Silk Road, the online black market that generated millions of dollars in drug sale commissions, was shut down by various federal agencies on Oct. 2.
Notorious for the ease at which users could buy illegal drugs, the website had been in operation since January 2011. Silk Road was able to remain hidden from authorities by being hosted on the Deep Web, a hidden group of websites not detected by standard search engines like Google or Bing.
“Silk Road was completely inaccessible unless you were funneling your Internet connection through Tor, meaning everyone connected to Silk Road was theoretically anonymous,” said a former Silk Road user who wished to remain anonymous.
Tor is an acronym for “The Onion Router,” a web browser that uses a technology known as onion routing. The technique was patented by the U.S. Navy in 1998 and involves sending packets of data through layers of encryption before reaching its destination.
The anonymity was for both the buyer and seller’s protection; if one wanted to harm the other, it would be nearly impossible for them to determine the other’s identity.
“You don’t have to worry about meeting someone you don’t know or risk getting hurt, robbed or caught up in drug politics,” the Silk Road user said. “You don’t have to worry about getting a dangerous substance, as far as dangerous and drugs go, because sellers (on Silk Road) have a reputation that is publicly viewable.”
Some independent groups would even go so far as to buy products from Silk Road and lab test them to ensure quality, safety and purity of the drugs. This quality control stands in stark contrast to some street-vendor drugs, which are cut with substances to dilute the drug and stretch profits, the Silk Road user said. For example, street dealers might cut cocaine with anything from flour to rat poison, making the drug more harmful for the user.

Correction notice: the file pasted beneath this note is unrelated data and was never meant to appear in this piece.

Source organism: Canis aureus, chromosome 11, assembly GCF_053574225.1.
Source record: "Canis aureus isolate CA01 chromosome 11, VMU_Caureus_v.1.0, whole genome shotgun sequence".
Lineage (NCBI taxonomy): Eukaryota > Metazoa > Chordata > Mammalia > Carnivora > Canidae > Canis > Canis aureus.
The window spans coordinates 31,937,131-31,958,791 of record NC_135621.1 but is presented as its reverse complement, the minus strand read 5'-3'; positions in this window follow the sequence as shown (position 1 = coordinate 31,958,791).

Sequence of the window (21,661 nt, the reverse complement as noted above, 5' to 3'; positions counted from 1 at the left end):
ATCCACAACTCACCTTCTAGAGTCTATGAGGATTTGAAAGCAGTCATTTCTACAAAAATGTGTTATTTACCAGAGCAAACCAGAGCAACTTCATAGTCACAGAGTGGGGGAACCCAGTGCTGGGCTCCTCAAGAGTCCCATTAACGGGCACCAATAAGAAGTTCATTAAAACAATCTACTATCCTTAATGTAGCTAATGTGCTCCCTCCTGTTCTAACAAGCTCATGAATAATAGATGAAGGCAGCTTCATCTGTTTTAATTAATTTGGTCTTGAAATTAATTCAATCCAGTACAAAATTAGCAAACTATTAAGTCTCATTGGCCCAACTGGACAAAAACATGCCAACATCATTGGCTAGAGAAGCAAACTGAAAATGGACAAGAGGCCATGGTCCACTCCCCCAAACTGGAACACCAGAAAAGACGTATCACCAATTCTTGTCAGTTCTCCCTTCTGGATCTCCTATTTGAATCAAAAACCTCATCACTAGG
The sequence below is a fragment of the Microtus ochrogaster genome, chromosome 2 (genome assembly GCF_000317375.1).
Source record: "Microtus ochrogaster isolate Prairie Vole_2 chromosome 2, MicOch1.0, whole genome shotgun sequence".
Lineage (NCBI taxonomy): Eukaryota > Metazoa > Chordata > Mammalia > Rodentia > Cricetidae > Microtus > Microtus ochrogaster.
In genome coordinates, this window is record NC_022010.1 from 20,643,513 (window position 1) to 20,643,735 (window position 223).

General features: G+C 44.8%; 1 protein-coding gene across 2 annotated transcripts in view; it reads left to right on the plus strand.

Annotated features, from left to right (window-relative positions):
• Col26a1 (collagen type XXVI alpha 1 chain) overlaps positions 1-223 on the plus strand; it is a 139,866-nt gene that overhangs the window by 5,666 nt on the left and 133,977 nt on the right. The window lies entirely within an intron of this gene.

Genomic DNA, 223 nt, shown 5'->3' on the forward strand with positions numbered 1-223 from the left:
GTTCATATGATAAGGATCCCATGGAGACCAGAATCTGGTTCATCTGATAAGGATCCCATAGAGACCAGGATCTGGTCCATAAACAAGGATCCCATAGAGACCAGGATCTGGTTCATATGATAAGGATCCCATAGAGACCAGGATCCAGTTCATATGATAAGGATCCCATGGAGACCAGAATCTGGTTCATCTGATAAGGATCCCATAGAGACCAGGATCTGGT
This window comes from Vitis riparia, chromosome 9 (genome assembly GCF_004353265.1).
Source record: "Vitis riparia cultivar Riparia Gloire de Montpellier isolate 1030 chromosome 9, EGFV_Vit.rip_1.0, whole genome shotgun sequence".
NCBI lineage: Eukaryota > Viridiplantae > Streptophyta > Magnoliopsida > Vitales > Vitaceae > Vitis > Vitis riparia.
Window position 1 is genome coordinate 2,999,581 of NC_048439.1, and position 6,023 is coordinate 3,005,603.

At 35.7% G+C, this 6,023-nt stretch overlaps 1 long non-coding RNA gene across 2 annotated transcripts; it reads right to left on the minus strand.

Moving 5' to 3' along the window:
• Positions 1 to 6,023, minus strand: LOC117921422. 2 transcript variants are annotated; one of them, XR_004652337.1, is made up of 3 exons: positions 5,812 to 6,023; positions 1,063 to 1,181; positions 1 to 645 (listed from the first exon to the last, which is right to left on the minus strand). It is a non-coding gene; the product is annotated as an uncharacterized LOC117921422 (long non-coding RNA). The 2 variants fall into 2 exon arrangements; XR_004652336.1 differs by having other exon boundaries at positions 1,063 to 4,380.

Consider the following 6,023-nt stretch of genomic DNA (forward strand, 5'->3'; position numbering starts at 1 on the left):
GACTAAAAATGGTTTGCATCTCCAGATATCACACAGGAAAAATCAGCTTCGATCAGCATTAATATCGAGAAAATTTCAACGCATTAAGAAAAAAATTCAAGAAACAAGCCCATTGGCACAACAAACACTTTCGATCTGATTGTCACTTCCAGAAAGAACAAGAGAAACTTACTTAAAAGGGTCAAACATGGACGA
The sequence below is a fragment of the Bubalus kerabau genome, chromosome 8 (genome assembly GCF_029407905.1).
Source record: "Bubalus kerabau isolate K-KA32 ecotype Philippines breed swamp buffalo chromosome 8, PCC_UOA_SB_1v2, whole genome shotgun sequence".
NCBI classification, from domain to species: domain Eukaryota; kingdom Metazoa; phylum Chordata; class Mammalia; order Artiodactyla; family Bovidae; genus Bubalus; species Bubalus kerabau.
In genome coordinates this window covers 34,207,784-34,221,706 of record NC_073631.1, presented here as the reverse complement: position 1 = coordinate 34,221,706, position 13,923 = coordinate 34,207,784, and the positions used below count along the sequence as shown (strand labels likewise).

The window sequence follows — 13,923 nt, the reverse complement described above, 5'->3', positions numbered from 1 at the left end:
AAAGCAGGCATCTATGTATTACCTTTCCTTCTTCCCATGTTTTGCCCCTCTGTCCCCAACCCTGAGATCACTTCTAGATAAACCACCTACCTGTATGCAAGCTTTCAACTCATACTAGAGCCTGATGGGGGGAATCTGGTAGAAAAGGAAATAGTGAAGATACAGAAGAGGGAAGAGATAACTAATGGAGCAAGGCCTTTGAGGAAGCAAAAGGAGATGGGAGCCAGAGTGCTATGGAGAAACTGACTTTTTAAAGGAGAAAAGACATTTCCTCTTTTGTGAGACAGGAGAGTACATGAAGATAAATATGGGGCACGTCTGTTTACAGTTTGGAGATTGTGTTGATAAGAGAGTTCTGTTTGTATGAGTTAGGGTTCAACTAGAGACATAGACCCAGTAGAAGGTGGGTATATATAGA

Users could buy almost anything from Silk Road — not just drugs — including counterfeit documents and hackers-for-hire. However, making a purchase using credit or debit payments leaves behind information that can be easily traced back to the buyers or sellers. To stay hidden, transactions on Silk Road used Bitcoins, or BTC, a high-value currency as anonymous as cash.
“Bitcoin is an electronic, decentralized, cryptographic currency,” said Daniel Leeper, Arts & Technology sophomore and Bitcoin enthusiast. “Which is more or less a fancy way of saying an encrypted form of money that has no central authority.”
When the federal government seized the Silk Road servers, they also seized Bitcoins associated with Silk Road leader Dread Pirate Roberts: 27,000 BTC valued at nearly $3.6 million. Immediately following the seizure, a Bitcoin address had just over 27,000 BTC transferred to it. This address is believed to be the address used by the federal government to store the seized assets.
Many Silk Road supporters have made small donations to the address, often less than a thousandth of a Bitcoin, and used the opportunity to post messages decrying the actions of the federal government.
“They’ll say we’re disturbing the peace, but there is no peace. What really bothers them is that we are disturbing the war,” one supporter posted, quoting Howard Zinn, the famed American social activist.
While Silk Road has been shut down, other online black markets persist. Black Market Reloaded and Sheep Marketplace are some of the deep web sites that have been filling the gap left in Silk Road’s absence, and other users turn back to the streets for their drugs.